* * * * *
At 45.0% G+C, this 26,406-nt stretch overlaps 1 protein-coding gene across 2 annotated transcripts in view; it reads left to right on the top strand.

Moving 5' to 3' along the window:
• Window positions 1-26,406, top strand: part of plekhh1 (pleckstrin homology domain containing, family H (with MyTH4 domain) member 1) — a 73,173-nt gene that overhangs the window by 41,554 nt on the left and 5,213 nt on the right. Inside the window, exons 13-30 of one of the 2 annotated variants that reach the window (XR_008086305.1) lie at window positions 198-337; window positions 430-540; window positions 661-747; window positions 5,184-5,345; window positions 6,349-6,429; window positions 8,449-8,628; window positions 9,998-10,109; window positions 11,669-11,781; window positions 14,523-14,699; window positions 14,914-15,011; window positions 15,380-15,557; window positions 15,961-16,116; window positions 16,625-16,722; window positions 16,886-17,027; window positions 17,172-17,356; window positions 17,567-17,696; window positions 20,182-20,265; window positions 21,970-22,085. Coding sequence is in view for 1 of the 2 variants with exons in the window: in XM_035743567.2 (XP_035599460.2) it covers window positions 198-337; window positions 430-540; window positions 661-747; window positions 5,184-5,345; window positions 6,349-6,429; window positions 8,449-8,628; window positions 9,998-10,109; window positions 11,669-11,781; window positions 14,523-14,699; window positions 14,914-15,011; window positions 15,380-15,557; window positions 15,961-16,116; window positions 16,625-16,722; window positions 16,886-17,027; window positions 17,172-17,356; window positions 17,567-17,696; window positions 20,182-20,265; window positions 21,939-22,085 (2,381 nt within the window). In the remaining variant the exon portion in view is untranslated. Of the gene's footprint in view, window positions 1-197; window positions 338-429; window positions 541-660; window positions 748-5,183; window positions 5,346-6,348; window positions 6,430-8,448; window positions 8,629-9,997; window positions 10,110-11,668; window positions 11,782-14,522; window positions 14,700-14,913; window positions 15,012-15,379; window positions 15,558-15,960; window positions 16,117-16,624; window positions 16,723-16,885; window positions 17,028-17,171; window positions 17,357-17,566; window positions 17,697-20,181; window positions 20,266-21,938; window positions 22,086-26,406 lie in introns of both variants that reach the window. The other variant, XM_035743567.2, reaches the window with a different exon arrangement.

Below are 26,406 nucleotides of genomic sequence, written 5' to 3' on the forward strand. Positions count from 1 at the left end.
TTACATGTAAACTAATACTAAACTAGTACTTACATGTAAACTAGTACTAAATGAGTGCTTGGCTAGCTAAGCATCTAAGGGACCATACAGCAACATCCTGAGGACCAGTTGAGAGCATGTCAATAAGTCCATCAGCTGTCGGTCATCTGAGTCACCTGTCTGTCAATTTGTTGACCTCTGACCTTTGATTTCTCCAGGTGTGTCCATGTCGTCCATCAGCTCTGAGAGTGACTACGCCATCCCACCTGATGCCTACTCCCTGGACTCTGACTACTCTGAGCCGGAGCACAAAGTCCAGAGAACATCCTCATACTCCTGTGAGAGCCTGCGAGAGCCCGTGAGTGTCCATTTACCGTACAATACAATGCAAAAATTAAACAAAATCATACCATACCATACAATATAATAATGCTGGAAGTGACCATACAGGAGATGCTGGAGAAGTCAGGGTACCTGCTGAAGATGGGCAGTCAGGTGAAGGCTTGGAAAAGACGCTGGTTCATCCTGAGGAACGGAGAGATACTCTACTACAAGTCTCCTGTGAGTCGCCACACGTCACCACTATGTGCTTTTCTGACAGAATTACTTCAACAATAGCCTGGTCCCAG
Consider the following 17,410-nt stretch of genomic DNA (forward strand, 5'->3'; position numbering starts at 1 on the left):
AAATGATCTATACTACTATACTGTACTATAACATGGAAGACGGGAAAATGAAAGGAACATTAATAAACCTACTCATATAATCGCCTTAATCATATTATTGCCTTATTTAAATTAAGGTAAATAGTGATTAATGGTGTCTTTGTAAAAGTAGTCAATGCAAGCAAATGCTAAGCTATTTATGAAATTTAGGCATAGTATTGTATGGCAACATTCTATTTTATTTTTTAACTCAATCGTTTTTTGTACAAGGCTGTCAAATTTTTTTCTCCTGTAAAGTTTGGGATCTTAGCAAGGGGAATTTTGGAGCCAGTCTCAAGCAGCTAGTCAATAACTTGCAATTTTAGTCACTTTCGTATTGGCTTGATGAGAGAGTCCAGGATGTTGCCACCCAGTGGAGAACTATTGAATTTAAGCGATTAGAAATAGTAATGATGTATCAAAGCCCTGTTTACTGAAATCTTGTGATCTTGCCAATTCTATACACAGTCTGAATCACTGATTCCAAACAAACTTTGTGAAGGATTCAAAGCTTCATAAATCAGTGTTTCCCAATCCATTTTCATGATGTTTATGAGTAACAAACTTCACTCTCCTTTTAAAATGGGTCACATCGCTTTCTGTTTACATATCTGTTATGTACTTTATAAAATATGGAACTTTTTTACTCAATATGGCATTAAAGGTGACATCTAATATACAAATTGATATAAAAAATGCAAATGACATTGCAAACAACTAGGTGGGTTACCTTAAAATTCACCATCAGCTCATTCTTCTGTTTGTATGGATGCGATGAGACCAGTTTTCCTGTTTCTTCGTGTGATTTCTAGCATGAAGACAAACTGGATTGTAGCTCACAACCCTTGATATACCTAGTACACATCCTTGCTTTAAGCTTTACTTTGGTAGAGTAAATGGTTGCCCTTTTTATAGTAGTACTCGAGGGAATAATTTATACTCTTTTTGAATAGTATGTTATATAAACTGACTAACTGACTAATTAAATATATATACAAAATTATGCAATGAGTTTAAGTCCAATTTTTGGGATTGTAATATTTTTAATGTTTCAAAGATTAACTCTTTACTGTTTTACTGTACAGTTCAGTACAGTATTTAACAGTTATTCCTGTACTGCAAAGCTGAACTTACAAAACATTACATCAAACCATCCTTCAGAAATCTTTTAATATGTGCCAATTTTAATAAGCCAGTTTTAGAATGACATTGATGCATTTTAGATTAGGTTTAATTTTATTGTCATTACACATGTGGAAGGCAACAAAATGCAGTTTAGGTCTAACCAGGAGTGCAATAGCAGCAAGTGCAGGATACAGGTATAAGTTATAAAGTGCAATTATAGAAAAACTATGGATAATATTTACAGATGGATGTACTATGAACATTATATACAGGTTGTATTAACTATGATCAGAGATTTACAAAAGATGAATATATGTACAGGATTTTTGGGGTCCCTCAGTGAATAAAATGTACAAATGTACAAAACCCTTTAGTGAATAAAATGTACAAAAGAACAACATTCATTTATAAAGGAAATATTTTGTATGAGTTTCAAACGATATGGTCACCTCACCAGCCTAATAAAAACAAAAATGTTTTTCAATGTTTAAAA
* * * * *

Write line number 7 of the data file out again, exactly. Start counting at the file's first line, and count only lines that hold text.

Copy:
AAATGATCTATACTACTATACTGTACTATAACATGGAAGACGGGAAAATGAAAGGAACATTAATAAACCTACTCATATAATCGCCTTAATCATATTATTGCCTTATTTAAATTAAGGTAAATAGTGATTAATGGTGTCTTTGTAAAAGTAGTCAATGCAAGCAAATGCTAAGCTATTTATGAAATTTAGGCATAGTATTGTATGGCAACATTCTATTTTATTTTTTAACTCAATCGTTTTTTGTACAAGGCTGTCAAATTTTTTTCTCCTGTAAAGTTTGGGATCTTAGCAAGGGGAATTTTGGAGCCAGTCTCAAGCAGCTAGTCAATAACTTGCAATTTTAGTCACTTTCGTATTGGCTTGATGAGAGAGTCCAGGATGTTGCCACCCAGTGGAGAACTATTGAATTTAAGCGATTAGAAATAGTAATGATGTATCAAAGCCCTGTTTACTGAAATCTTGTGATCTTGCCAATTCTATACACAGTCTGAATCACTGATTCCAAACAAACTTTGTGAAGGATTCAAAGCTTCATAAATCAGTGTTTCCCAATCCATTTTCATGATGTTTATGAGTAACAAACTTCACTCTCCTTTTAAAATGGGTCACATCGCTTTCTGTTTACATATCTGTTATGTACTTTATAAAATATGGAACTTTTTTACTCAATATGGCATTAAAGGTGACATCTAATATACAAATTGATATAAAAAATGCAAATGACATTGCAAACAACTAGGTGGGTTACCTTAAAATTCACCATCAGCTCATTCTTCTGTTTGTATGGATGCGATGAGACCAGTTTTCCTGTTTCTTCGTGTGATTTCTAGCATGAAGACAAACTGGATTGTAGCTCACAACCCTTGATATACCTAGTACACATCCTTGCTTTAAGCTTTACTTTGGTAGAGTAAATGGTTGCCCTTTTTATAGTAGTACTCGAGGGAATAATTTATACTCTTTTTGAATAGTATGTTATATAAACTGACTAACTGACTAATTAAATATATATACAAAATTATGCAATGAGTTTAAGTCCAATTTTTGGGATTGTAATATTTTTAATGTTTCAAAGATTAACTCTTTACTGTTTTACTGTACAGTTCAGTACAGTATTTAACAGTTATTCCTGTACTGCAAAGCTGAACTTACAAAACATTACATCAAACCATCCTTCAGAAATCTTTTAATATGTGCCAATTTTAATAAGCCAGTTTTAGAATGACATTGATGCATTTTAGATTAGGTTTAATTTTATTGTCATTACACATGTGGAAGGCAACAAAATGCAGTTTAGGTCTAACCAGGAGTGCAATAGCAGCAAGTGCAGGATACAGGTATAAGTTATAAAGTGCAATTATAGAAAAACTATGGATAATATTTACAGATGGATGTACTATGAACATTATATACAGGTTGTATTAACTATGATCAGAGATTTACAAAAGATGAATATATGTACAGGATTTTTGGGGTCCCTCAGTGAATAAAATGTACAAATGTACAAAACCCTTTAGTGAATAAAATGTACAAAAGAACAACATTCATTTATAAAGGAAATATTTTGTATGAGTTTCAAACGATATGGTCACCTCACCAGCCTAATAAAAACAAAAATGTTTTTCAATGTTTAAAA